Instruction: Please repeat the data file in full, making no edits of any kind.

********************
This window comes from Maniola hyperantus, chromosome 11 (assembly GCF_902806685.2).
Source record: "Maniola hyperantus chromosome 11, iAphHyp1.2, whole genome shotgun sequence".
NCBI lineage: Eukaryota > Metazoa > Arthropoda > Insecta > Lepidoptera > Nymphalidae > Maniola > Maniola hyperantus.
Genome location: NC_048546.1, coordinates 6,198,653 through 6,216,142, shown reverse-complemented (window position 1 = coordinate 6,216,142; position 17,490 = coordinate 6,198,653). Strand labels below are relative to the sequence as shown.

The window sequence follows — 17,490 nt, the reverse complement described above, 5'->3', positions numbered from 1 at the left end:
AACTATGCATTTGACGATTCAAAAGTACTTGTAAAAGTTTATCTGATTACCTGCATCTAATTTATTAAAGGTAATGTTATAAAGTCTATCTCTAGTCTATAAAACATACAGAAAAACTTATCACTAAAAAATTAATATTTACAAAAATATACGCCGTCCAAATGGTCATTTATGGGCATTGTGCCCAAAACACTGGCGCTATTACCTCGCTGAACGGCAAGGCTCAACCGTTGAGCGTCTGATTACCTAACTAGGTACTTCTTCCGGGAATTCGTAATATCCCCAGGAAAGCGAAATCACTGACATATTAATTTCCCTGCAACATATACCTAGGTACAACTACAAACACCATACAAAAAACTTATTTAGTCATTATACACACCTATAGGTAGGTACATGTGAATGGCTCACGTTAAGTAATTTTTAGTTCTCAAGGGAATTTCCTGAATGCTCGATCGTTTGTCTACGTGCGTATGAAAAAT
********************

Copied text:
This window comes from Maniola hyperantus, chromosome 11 (assembly GCF_902806685.2).
Source record: "Maniola hyperantus chromosome 11, iAphHyp1.2, whole genome shotgun sequence".
NCBI lineage: Eukaryota > Metazoa > Arthropoda > Insecta > Lepidoptera > Nymphalidae > Maniola > Maniola hyperantus.
Genome location: NC_048546.1, coordinates 6,198,653 through 6,216,142, shown reverse-complemented (window position 1 = coordinate 6,216,142; position 17,490 = coordinate 6,198,653). Strand labels below are relative to the sequence as shown.

The window sequence follows — 17,490 nt, the reverse complement described above, 5'->3', positions numbered from 1 at the left end:
AACTATGCATTTGACGATTCAAAAGTACTTGTAAAAGTTTATCTGATTACCTGCATCTAATTTATTAAAGGTAATGTTATAAAGTCTATCTCTAGTCTATAAAACATACAGAAAAACTTATCACTAAAAAATTAATATTTACAAAAATATACGCCGTCCAAATGGTCATTTATGGGCATTGTGCCCAAAACACTGGCGCTATTACCTCGCTGAACGGCAAGGCTCAACCGTTGAGCGTCTGATTACCTAACTAGGTACTTCTTCCGGGAATTCGTAATATCCCCAGGAAAGCGAAATCACTGACATATTAATTTCCCTGCAACATATACCTAGGTACAACTACAAACACCATACAAAAAACTTATTTAGTCATTATACACACCTATAGGTAGGTACATGTGAATGGCTCACGTTAAGTAATTTTTAGTTCTCAAGGGAATTTCCTGAATGCTCGATCGTTTGTCTACGTGCGTATGAAAAAT